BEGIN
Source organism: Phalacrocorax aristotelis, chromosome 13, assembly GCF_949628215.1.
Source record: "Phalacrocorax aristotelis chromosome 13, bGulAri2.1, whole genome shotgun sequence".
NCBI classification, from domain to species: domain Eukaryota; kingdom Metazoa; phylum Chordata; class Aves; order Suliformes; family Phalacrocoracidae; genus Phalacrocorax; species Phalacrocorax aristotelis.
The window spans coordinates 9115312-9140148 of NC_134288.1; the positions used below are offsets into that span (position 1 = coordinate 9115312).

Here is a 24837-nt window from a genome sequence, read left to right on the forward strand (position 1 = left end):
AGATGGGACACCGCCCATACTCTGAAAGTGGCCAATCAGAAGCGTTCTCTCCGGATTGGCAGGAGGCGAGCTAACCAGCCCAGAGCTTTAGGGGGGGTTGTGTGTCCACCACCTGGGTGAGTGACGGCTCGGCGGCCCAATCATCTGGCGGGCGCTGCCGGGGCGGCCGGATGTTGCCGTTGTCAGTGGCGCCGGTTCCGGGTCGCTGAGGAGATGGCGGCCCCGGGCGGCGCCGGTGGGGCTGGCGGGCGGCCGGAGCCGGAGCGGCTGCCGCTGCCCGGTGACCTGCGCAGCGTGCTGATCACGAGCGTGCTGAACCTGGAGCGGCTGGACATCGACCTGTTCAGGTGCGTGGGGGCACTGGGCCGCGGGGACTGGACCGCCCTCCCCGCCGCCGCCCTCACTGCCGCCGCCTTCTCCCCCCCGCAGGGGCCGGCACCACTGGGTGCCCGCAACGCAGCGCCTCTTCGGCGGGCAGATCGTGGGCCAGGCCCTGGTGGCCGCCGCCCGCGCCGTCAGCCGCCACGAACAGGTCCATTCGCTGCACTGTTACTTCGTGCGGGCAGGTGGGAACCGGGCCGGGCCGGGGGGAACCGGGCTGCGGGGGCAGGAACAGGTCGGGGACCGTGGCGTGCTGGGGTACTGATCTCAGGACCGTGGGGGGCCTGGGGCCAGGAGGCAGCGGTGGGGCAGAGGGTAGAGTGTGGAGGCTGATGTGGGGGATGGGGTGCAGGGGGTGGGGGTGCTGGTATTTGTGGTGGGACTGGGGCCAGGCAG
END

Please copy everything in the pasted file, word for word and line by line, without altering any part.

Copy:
Source organism: Phalacrocorax aristotelis, chromosome 13, assembly GCF_949628215.1.
Source record: "Phalacrocorax aristotelis chromosome 13, bGulAri2.1, whole genome shotgun sequence".
NCBI classification, from domain to species: domain Eukaryota; kingdom Metazoa; phylum Chordata; class Aves; order Suliformes; family Phalacrocoracidae; genus Phalacrocorax; species Phalacrocorax aristotelis.
The window spans coordinates 9115312-9140148 of NC_134288.1; the positions used below are offsets into that span (position 1 = coordinate 9115312).

Here is a 24837-nt window from a genome sequence, read left to right on the forward strand (position 1 = left end):
AGATGGGACACCGCCCATACTCTGAAAGTGGCCAATCAGAAGCGTTCTCTCCGGATTGGCAGGAGGCGAGCTAACCAGCCCAGAGCTTTAGGGGGGGTTGTGTGTCCACCACCTGGGTGAGTGACGGCTCGGCGGCCCAATCATCTGGCGGGCGCTGCCGGGGCGGCCGGATGTTGCCGTTGTCAGTGGCGCCGGTTCCGGGTCGCTGAGGAGATGGCGGCCCCGGGCGGCGCCGGTGGGGCTGGCGGGCGGCCGGAGCCGGAGCGGCTGCCGCTGCCCGGTGACCTGCGCAGCGTGCTGATCACGAGCGTGCTGAACCTGGAGCGGCTGGACATCGACCTGTTCAGGTGCGTGGGGGCACTGGGCCGCGGGGACTGGACCGCCCTCCCCGCCGCCGCCCTCACTGCCGCCGCCTTCTCCCCCCCGCAGGGGCCGGCACCACTGGGTGCCCGCAACGCAGCGCCTCTTCGGCGGGCAGATCGTGGGCCAGGCCCTGGTGGCCGCCGCCCGCGCCGTCAGCCGCCACGAACAGGTCCATTCGCTGCACTGTTACTTCGTGCGGGCAGGTGGGAACCGGGCCGGGCCGGGGGGAACCGGGCTGCGGGGGCAGGAACAGGTCGGGGACCGTGGCGTGCTGGGGTACTGATCTCAGGACCGTGGGGGGCCTGGGGCCAGGAGGCAGCGGTGGGGCAGAGGGTAGAGTGTGGAGGCTGATGTGGGGGATGGGGTGCAGGGGGTGGGGGTGCTGGTATTTGTGGTGGGACTGGGGCCAGGCAG